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Format: Paperback Verified Purchase
One of the best books I've read, which is quite surprising since this is a YA book; but must prove that at heart, I am a big kid.

My favourite genre of book is fantasy and action/adventure. 'Dorothy Must Die' has this in bucket loads. A twist (very twisted, at times) on 'The Wizard of Oz', it tells the story of Amy Gumm, a trailer park girl from Kansas (where else?) who is blown to an all together different Oz to the one we know, by a tornado (sound familiar?). Amy has several missions (which I won't spoil for you) one of which (or should that be witch?) is to kill the sweet, kindly and 'butter wouldn't melt' Dorothy Gale, who is now Queen. All the characters are there plus some interesting others. If you like this type of genre you're going to love this book. I did; so much so that halfway through I ordered the second installation 'The Wicked Will Rise'.
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Format: Paperback Verified Purchase
A cutthroat and fast paced adventure filled with magic, double crossing and murder, Dorothy Must Die is the new what-if of the Oz universe in which another Kansas girl allies herself against THE Kansas girl who went on to become the she bitch from Munchkin hell. The Land of Oz is enslaved, the Yellow Brick is all but ruined and the only place where you can find magic is at the feet of Dorothy and her inner circle of tyrants.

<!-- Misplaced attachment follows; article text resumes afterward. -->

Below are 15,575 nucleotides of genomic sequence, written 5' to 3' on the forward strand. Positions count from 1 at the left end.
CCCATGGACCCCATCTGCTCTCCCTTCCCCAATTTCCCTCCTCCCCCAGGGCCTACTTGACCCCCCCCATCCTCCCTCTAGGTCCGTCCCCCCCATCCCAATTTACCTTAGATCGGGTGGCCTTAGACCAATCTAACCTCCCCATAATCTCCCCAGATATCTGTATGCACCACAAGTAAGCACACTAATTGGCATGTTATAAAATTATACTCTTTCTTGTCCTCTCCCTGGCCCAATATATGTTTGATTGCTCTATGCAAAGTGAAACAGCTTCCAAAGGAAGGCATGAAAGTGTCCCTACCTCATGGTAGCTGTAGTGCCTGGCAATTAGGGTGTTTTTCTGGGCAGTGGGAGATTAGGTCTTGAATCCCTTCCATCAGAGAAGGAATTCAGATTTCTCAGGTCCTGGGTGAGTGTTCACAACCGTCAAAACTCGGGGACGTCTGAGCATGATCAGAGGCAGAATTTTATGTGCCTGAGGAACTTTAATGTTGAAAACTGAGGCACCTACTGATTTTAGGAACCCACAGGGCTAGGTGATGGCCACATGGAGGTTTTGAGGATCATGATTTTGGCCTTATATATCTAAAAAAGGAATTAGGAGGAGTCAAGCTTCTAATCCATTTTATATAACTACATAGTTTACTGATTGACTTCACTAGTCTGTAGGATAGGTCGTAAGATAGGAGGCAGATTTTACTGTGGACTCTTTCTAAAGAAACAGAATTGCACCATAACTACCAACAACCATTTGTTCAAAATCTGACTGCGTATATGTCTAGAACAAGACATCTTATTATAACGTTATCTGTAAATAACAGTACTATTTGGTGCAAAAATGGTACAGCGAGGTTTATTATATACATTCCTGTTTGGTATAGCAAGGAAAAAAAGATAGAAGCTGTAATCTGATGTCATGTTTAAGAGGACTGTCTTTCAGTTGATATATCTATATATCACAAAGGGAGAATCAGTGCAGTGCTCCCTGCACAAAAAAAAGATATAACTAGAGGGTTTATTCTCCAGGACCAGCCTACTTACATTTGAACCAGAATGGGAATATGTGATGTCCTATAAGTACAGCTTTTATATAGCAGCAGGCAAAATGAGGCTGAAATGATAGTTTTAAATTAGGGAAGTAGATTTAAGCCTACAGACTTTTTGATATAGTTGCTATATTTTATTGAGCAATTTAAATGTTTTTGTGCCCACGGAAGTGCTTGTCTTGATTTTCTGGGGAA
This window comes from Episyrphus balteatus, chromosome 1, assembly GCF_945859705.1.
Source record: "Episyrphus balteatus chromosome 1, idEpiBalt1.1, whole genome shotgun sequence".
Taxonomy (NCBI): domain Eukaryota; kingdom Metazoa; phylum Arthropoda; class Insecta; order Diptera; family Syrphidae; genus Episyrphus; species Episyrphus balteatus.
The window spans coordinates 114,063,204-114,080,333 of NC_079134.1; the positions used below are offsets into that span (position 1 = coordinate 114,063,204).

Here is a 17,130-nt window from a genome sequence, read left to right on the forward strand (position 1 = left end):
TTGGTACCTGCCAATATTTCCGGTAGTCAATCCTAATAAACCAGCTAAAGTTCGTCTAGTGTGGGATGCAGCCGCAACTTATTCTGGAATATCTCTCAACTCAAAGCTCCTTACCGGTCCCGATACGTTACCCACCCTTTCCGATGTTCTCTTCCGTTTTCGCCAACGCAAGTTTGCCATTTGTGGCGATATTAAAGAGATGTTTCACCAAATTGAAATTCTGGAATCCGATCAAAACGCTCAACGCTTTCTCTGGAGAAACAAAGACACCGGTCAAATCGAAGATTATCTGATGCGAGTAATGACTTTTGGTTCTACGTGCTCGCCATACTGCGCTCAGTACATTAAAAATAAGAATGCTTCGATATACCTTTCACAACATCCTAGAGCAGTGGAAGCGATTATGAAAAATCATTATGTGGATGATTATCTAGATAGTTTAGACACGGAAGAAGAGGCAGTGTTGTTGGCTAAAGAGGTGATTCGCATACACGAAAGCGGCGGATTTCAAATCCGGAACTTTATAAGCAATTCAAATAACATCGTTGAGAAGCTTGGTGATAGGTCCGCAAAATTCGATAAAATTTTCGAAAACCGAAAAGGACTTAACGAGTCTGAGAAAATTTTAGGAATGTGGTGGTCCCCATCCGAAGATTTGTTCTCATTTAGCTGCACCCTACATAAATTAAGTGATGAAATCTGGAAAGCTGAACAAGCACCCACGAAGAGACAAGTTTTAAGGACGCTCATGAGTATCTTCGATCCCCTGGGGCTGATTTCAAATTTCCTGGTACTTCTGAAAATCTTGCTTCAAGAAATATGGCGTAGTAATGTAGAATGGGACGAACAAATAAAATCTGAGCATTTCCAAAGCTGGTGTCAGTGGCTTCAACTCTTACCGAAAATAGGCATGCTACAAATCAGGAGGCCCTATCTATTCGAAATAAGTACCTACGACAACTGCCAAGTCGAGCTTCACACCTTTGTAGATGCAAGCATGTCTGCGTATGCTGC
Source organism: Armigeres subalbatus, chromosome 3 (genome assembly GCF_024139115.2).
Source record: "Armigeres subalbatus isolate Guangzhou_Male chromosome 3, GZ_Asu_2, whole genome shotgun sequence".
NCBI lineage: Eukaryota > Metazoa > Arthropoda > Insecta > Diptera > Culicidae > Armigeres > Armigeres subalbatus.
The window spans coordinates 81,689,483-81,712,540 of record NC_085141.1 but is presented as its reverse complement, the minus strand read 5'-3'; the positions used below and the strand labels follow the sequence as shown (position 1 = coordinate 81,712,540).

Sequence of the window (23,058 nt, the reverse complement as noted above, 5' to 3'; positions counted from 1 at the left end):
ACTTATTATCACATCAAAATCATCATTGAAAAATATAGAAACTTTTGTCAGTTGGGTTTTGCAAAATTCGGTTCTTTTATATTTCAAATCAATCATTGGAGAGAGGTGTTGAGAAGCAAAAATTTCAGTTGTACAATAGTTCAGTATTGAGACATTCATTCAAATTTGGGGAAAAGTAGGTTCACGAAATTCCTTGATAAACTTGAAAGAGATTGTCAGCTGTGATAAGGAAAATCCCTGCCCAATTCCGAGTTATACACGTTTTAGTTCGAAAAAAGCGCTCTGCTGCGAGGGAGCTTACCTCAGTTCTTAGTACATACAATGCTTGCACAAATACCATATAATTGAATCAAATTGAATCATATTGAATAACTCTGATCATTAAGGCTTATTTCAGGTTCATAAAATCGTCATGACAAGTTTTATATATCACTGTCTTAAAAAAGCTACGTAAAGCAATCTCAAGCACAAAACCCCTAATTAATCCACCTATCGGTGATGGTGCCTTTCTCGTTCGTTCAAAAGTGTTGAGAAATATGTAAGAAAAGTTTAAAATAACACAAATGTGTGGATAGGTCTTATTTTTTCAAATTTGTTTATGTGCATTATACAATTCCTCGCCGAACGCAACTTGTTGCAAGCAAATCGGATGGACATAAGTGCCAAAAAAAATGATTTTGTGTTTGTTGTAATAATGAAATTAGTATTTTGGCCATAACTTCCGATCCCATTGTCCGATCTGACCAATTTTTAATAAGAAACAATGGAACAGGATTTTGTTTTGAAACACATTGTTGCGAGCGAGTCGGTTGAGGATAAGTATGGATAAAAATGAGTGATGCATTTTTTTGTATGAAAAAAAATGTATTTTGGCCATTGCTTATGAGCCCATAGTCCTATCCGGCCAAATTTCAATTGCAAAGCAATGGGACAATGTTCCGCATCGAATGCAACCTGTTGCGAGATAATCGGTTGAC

Dorothy Must Die paints a saccharin sweet picture of the Emerald City all too reminiscent of that imminent feeling when you see a lion smiling at you and you know you’re done for. It is no longer a place somewhere over the rainbow where dreams really do come true; it is a land of misery and suffering where magic is mined so that the few can remain powerful while the majority are forced to suffer, barely managing to live. Thematically, the novel is strong and takes the reader on a journey that dabbles in slavery, tyranny and murder. While it does have a few small sections that focus on love, it does not have the epic love story that many expect from teenage fantasy fiction. It could be argued on the contrary that a starting novel should not be littered with overly soppy romance though and I am inclined to agree that less is sometimes more. It does link in with one of the recurring ideas in the book and that is that nobody seems to get a happy ending anymore and that life is more realistic. The way in which she deals with magic is also interesting. While some books would bombard you with it and the capabilities of those who are destined to be magically great, this one does not. While certain characters do explore magic, the book is not littered with it which I often think is better because a story can become saturated with magic.